Also, Mark refers to Jesus with the title Son of God. These days, we’re used to that title being applied to Jesus, but in Roman times, it was a title reserved for Caesar alone. By using the terms euangelion and Son of God, Mark is intentionally including elements of the Roman story in Jesus’ story. He’s saying that the gospel of Jesus Christ is not just for the Jews; it’s good news for the whole world.

However, even as the gospel of Jesus includes elements from these other Jewish and Roman stories, it also transcends them.

First of all, using Roman imperial images to refer to Jesus sets him up as another authority figure who will compete with the power of Rome. When the early Christians proclaimed, “Jesus is Lord!” they were making the dangerous and subversive implication that “Caesar is not.” That, to a large degree, is why the Roman Empire perceived Christians as a threat to national security and subsequently hunted and executed them.

The Caesars of Rome had a particular agenda that they were advancing: the Pax Romana. Their goal was to achieve world peace through conquest. They would impose Roman order over the face of the entire world under the leadership of Caesar. The dangerous claim of Christians is that they would achieve the same goal, but Jesus (not Caesar) would be the head of the global household. Also, the Roman vision was “peace through conquest” but the Christian vision was “conquest through peace.” The harmony of creation would be restored, not by imposing order from without, but by nurturing peace within. The Pax Christi (Peace of Christ) reigns in the hearts and minds of Jesus’ disciples by the power of God’s love, not by the power of the sword. The story of Jesus includes, but also transcends, the Roman story.

In the same way, the story of Jesus includes, but also transcends the Jewish story. The Jewish idea of the coming Messiah was that of a revolutionary leader who wields political and military power to liberate the Jewish homeland from foreign occupation and usher in a Jewish golden age of national security, prosperity, and fidelity to the Torah of Moses.

But the gospel of Jesus is much bigger than that. The gospel of Jesus is not just a Jewish story; it includes the Gentiles and all the nations of the world (even the Romans). So, just as it was with the Roman story, the story of Jesus includes, but also transcends, the Jewish story.

When it comes to our lives, I think the same principle applies. The Christian gospel includes, but also transcends our personal stories.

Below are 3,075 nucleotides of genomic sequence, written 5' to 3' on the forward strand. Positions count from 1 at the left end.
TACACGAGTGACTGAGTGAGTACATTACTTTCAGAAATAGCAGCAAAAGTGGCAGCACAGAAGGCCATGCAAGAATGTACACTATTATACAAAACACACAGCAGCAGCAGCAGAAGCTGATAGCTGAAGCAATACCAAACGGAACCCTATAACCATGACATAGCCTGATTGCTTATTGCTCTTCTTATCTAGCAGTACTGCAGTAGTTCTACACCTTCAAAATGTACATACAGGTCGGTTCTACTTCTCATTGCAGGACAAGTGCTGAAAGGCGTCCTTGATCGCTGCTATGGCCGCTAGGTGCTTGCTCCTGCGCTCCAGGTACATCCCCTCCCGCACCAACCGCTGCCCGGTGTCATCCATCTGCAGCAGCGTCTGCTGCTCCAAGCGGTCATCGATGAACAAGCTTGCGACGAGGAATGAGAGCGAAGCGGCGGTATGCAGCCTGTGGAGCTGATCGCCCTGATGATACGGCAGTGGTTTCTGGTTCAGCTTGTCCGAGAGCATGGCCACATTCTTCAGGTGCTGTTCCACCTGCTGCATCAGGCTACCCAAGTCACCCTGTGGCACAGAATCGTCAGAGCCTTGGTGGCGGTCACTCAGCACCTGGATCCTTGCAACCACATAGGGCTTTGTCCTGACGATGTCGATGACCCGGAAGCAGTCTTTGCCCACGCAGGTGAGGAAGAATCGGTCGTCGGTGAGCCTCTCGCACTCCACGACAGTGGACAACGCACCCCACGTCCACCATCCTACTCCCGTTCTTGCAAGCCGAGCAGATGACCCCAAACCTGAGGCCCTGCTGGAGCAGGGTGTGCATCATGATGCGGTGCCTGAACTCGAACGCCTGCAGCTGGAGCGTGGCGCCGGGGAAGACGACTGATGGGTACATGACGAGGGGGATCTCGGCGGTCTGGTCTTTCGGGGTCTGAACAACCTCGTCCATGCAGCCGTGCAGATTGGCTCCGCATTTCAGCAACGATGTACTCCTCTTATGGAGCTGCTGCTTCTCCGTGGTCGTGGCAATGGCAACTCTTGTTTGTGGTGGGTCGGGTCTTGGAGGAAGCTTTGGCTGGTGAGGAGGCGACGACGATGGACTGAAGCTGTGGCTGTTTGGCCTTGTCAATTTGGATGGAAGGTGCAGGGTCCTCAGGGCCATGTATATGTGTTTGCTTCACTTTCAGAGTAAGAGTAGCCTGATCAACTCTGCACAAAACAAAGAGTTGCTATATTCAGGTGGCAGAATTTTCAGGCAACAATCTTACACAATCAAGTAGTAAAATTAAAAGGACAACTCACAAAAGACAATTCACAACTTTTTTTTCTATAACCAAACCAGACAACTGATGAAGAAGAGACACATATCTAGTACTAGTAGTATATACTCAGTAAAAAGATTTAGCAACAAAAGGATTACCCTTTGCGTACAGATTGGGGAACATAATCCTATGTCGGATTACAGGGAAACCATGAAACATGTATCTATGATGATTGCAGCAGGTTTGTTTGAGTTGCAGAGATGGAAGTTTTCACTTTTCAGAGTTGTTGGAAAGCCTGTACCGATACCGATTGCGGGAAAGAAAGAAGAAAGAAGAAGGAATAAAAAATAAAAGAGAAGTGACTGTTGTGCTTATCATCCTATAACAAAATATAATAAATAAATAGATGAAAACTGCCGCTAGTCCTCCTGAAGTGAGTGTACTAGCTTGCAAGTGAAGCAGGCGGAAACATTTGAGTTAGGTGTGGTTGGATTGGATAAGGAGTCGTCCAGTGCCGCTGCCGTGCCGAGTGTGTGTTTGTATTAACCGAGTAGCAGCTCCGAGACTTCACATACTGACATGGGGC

Nothing is left out: all that you have, all that you are, everything that has ever happened to you, and everything you’ve made happen is part of what God is doing in your life.

This is a message of total acceptance. You are loved and accepted, radically and unconditionally, by God. God loves you, not just in spite of your mistakes, faults, character flaws, quirks, and wounds, but with them. God loves you, just as you are. Full stop. No exceptions. God’s love for you is an act of free, radical, and sovereign grace. There’s nothing we can do to earn it or lose it. As the theologian Paul Tillich was fond of saying, “All you can do is accept that you are accepted.”

Like you hear me say every week: God loves you and there’s nothing you can do about it. This is a powerful truth (which is why I make a point of saying it every week). If we were to let the significance of this truth sink into our souls, it would change the way we live our lives. I dare say that it would even change the world.

The story of Jesus’ work in your life includes all parts of your own personal story. Nothing is left out. Christ looks at every part of your life (no matter how bad) and says, “I can work with that!” Nothing ends up on the cutting room floor, as it were. Total acceptance. Total inclusion.

And just like the Roman story and the Jewish story, even as every element of our personal stories are included in the story of the gospel in our lives, every element of our personal story is also transcended.

Nothing is left out. Just as Christ looks at every part of your life (no matter how bad) and says, “I can work with that,” Christ also looks at every part of your life (no matter how good) and says, “Let’s work on that.”

God loves us just as we are, and loves us too much to let us stay that way. When I was a kid, there were recruitment videos for the U.S. Army that called soldiers to “Be all that you can be.” But Christ is calling us to be more than that.

One of my favorite hymns in our new hymnal is “O Love That Will Not Let Me Go.” The second verse of that hymn addresses this subject of transcendence and transformation directly: